In America in particular, the Federal Reserve helped to destroy the Glass-Steagall regulations. It was Alan Greenspan, who catered to the agents of JPMorgan, Goldman Sachs, Citigroup, and the behemoths of the banking world and allowed the creation of all kinds of financial derivative products that were not well understood. In the process, he destroyed almost all of the regulations that protected the consumer.

And in fact, Citigroup, which was the merger of the Traveler Group and Citicorp, was created before the entity was even legal. If you investigate how that happened, you will find out that Citigroup CEO Sandy Weill basically had access to a direct line to Alan Greenspan and he was assured that legislation would pass that would make Citigroup legal even as Sandy formed this new company during a time it was not. The Federal Reserve always says: “We protect the people.” But the whole creation of Citigroup is much more an act of Fascism than that of a Democracy or a Republic.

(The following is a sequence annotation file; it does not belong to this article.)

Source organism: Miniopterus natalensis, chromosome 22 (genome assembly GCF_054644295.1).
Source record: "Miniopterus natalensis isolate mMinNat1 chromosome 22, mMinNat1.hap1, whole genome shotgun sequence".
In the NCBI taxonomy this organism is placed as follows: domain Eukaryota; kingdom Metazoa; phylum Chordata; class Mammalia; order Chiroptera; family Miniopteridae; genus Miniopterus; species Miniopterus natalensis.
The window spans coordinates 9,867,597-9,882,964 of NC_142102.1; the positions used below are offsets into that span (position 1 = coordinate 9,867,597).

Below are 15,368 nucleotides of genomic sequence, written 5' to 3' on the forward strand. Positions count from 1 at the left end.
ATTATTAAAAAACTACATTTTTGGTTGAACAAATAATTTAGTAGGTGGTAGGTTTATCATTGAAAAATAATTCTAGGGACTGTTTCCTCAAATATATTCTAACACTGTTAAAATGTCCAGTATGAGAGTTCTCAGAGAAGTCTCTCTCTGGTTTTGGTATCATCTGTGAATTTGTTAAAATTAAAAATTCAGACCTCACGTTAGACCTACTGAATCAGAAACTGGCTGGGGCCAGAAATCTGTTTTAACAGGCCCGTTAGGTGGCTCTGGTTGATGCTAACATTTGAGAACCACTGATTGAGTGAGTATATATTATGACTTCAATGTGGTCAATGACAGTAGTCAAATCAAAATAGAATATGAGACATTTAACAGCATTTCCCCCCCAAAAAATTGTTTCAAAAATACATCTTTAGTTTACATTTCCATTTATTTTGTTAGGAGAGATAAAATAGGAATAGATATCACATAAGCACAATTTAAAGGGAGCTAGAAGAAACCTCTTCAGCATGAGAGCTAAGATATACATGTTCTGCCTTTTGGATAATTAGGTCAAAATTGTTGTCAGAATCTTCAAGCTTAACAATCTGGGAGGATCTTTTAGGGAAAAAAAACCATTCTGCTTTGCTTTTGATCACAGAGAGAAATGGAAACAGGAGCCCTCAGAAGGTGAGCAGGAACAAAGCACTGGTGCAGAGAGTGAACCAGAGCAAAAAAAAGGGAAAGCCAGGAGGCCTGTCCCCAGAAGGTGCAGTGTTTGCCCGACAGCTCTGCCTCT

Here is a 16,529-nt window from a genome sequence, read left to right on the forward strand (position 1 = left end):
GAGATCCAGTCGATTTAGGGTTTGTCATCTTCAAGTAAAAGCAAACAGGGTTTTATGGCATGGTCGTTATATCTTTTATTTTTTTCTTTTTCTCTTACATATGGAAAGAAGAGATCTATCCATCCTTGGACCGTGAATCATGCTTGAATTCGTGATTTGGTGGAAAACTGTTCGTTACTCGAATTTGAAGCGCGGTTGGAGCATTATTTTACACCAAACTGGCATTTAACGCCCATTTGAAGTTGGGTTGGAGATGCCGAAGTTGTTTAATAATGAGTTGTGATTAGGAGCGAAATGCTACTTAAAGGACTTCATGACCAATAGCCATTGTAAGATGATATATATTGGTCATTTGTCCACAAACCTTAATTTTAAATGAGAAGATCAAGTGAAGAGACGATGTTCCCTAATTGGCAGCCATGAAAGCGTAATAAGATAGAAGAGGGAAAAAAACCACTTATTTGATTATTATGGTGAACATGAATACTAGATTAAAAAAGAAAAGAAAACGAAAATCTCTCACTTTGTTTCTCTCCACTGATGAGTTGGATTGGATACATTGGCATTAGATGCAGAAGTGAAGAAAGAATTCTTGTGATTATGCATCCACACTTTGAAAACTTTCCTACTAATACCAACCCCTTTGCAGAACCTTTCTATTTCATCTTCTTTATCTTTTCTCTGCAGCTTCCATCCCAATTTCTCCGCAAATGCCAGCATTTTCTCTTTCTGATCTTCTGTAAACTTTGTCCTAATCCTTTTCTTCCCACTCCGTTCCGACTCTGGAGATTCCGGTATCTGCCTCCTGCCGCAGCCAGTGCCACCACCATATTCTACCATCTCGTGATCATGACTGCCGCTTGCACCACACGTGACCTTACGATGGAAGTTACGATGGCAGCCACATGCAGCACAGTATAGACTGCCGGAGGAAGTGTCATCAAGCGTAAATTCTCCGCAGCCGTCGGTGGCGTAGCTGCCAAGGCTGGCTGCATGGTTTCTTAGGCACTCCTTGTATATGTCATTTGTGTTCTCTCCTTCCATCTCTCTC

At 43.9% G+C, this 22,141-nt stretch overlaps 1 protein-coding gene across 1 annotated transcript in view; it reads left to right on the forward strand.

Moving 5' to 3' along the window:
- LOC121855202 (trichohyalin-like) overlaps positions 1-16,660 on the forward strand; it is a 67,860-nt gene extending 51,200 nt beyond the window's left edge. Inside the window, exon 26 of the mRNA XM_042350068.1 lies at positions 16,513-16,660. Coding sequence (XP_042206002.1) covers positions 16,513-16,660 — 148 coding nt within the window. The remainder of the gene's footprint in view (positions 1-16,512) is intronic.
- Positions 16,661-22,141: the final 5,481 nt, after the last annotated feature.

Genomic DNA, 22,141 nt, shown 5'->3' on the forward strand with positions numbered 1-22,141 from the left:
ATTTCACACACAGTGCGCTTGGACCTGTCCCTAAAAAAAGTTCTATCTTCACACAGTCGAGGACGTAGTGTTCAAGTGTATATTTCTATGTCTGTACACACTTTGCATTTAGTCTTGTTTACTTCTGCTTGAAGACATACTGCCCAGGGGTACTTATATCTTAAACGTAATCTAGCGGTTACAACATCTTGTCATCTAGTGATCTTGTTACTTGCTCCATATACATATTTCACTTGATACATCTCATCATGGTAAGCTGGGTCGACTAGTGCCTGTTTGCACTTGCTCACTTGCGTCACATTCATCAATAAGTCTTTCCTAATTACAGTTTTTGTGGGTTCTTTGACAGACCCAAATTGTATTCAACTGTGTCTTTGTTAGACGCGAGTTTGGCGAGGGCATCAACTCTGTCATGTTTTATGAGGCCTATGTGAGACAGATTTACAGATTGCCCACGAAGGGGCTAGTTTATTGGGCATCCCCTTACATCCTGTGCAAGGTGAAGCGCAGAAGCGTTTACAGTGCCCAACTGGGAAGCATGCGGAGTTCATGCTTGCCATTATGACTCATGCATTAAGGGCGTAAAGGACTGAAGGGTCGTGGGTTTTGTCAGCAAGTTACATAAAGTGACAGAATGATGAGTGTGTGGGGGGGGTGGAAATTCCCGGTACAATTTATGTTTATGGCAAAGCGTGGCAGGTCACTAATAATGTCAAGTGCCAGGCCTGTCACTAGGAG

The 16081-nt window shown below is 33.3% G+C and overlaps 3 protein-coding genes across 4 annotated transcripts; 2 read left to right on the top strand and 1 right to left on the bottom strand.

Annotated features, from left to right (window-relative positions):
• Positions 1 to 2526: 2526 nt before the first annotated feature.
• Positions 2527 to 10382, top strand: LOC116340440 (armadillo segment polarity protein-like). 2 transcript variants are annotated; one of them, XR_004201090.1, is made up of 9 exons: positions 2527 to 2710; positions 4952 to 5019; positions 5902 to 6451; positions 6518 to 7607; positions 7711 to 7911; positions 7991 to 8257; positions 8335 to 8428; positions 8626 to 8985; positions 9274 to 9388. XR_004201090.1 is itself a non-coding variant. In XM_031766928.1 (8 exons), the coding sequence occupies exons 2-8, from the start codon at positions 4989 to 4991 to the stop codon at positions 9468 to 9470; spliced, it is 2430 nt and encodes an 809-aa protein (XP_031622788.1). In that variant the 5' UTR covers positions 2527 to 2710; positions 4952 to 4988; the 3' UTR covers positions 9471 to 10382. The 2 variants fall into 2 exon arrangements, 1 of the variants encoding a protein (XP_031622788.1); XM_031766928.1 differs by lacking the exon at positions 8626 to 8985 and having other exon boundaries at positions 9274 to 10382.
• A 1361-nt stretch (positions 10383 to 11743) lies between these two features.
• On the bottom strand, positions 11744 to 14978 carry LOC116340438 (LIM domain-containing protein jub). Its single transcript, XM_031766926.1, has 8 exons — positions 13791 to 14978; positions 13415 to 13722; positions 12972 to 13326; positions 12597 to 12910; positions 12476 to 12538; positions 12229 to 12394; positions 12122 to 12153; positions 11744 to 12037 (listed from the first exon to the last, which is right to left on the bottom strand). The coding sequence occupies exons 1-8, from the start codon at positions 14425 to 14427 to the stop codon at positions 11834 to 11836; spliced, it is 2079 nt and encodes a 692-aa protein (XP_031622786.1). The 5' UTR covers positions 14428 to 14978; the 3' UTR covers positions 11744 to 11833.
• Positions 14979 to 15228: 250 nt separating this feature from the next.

Are you supporting the House Resolution 1207 Federal Reserve Transparency Act of 2009?

One hundred per cent I support it, but I have extreme reservations of the potency of the final iteration of the bill if and when it finally passes. The bill still has to pass through the Senate as Senate bill 64, and Senate is much more closely aligned with bankers than the House of Representatives. It’s in the Senate where a lot of it will be destroyed. I would hope that it get passed in its original format but I have grave reservations that it will.